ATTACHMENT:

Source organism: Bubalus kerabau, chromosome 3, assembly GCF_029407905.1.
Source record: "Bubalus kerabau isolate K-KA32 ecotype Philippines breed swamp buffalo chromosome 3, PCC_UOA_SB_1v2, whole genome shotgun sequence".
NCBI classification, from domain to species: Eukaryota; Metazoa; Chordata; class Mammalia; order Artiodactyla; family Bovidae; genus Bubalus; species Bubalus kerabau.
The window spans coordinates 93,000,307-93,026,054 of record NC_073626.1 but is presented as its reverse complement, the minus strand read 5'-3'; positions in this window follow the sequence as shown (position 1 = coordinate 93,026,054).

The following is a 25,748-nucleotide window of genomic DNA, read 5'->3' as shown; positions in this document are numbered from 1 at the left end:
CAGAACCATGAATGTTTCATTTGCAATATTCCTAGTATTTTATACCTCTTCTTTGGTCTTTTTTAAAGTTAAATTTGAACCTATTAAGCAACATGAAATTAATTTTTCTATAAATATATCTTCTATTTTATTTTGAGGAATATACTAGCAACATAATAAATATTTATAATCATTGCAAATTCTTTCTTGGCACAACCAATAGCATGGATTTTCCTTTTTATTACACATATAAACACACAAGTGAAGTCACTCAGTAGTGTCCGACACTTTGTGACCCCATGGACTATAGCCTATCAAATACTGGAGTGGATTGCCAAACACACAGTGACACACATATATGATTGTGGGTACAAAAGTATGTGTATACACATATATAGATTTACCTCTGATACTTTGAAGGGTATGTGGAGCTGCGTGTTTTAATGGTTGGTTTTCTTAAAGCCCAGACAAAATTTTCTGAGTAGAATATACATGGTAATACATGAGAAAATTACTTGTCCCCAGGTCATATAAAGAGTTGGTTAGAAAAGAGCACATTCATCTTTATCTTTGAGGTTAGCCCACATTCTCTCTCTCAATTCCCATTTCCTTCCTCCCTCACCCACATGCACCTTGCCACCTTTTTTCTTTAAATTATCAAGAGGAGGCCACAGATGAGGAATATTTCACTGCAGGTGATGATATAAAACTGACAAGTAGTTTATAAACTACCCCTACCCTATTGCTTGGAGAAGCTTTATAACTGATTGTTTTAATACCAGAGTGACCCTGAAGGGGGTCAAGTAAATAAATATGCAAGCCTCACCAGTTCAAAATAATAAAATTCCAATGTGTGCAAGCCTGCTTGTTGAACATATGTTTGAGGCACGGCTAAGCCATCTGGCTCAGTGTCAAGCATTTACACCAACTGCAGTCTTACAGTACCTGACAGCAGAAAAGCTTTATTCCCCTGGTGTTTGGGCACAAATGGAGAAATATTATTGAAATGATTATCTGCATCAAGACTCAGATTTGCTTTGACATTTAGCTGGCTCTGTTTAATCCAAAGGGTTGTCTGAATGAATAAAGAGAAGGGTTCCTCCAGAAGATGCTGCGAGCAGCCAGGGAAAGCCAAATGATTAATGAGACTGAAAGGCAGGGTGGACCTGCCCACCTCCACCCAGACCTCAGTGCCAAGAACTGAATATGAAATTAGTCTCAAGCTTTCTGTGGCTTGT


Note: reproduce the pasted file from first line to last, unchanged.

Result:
Source organism: Bubalus kerabau, chromosome 3, assembly GCF_029407905.1.
Source record: "Bubalus kerabau isolate K-KA32 ecotype Philippines breed swamp buffalo chromosome 3, PCC_UOA_SB_1v2, whole genome shotgun sequence".
NCBI classification, from domain to species: Eukaryota; Metazoa; Chordata; class Mammalia; order Artiodactyla; family Bovidae; genus Bubalus; species Bubalus kerabau.
The window spans coordinates 93,000,307-93,026,054 of record NC_073626.1 but is presented as its reverse complement, the minus strand read 5'-3'; positions in this window follow the sequence as shown (position 1 = coordinate 93,026,054).

The following is a 25,748-nucleotide window of genomic DNA, read 5'->3' as shown; positions in this document are numbered from 1 at the left end:
CAGAACCATGAATGTTTCATTTGCAATATTCCTAGTATTTTATACCTCTTCTTTGGTCTTTTTTAAAGTTAAATTTGAACCTATTAAGCAACATGAAATTAATTTTTCTATAAATATATCTTCTATTTTATTTTGAGGAATATACTAGCAACATAATAAATATTTATAATCATTGCAAATTCTTTCTTGGCACAACCAATAGCATGGATTTTCCTTTTTATTACACATATAAACACACAAGTGAAGTCACTCAGTAGTGTCCGACACTTTGTGACCCCATGGACTATAGCCTATCAAATACTGGAGTGGATTGCCAAACACACAGTGACACACATATATGATTGTGGGTACAAAAGTATGTGTATACACATATATAGATTTACCTCTGATACTTTGAAGGGTATGTGGAGCTGCGTGTTTTAATGGTTGGTTTTCTTAAAGCCCAGACAAAATTTTCTGAGTAGAATATACATGGTAATACATGAGAAAATTACTTGTCCCCAGGTCATATAAAGAGTTGGTTAGAAAAGAGCACATTCATCTTTATCTTTGAGGTTAGCCCACATTCTCTCTCTCAATTCCCATTTCCTTCCTCCCTCACCCACATGCACCTTGCCACCTTTTTTCTTTAAATTATCAAGAGGAGGCCACAGATGAGGAATATTTCACTGCAGGTGATGATATAAAACTGACAAGTAGTTTATAAACTACCCCTACCCTATTGCTTGGAGAAGCTTTATAACTGATTGTTTTAATACCAGAGTGACCCTGAAGGGGGTCAAGTAAATAAATATGCAAGCCTCACCAGTTCAAAATAATAAAATTCCAATGTGTGCAAGCCTGCTTGTTGAACATATGTTTGAGGCACGGCTAAGCCATCTGGCTCAGTGTCAAGCATTTACACCAACTGCAGTCTTACAGTACCTGACAGCAGAAAAGCTTTATTCCCCTGGTGTTTGGGCACAAATGGAGAAATATTATTGAAATGATTATCTGCATCAAGACTCAGATTTGCTTTGACATTTAGCTGGCTCTGTTTAATCCAAAGGGTTGTCTGAATGAATAAAGAGAAGGGTTCCTCCAGAAGATGCTGCGAGCAGCCAGGGAAAGCCAAATGATTAATGAGACTGAAAGGCAGGGTGGACCTGCCCACCTCCACCCAGACCTCAGTGCCAAGAACTGAATATGAAATTAGTCTCAAGCTTTCTGTGGCTTGT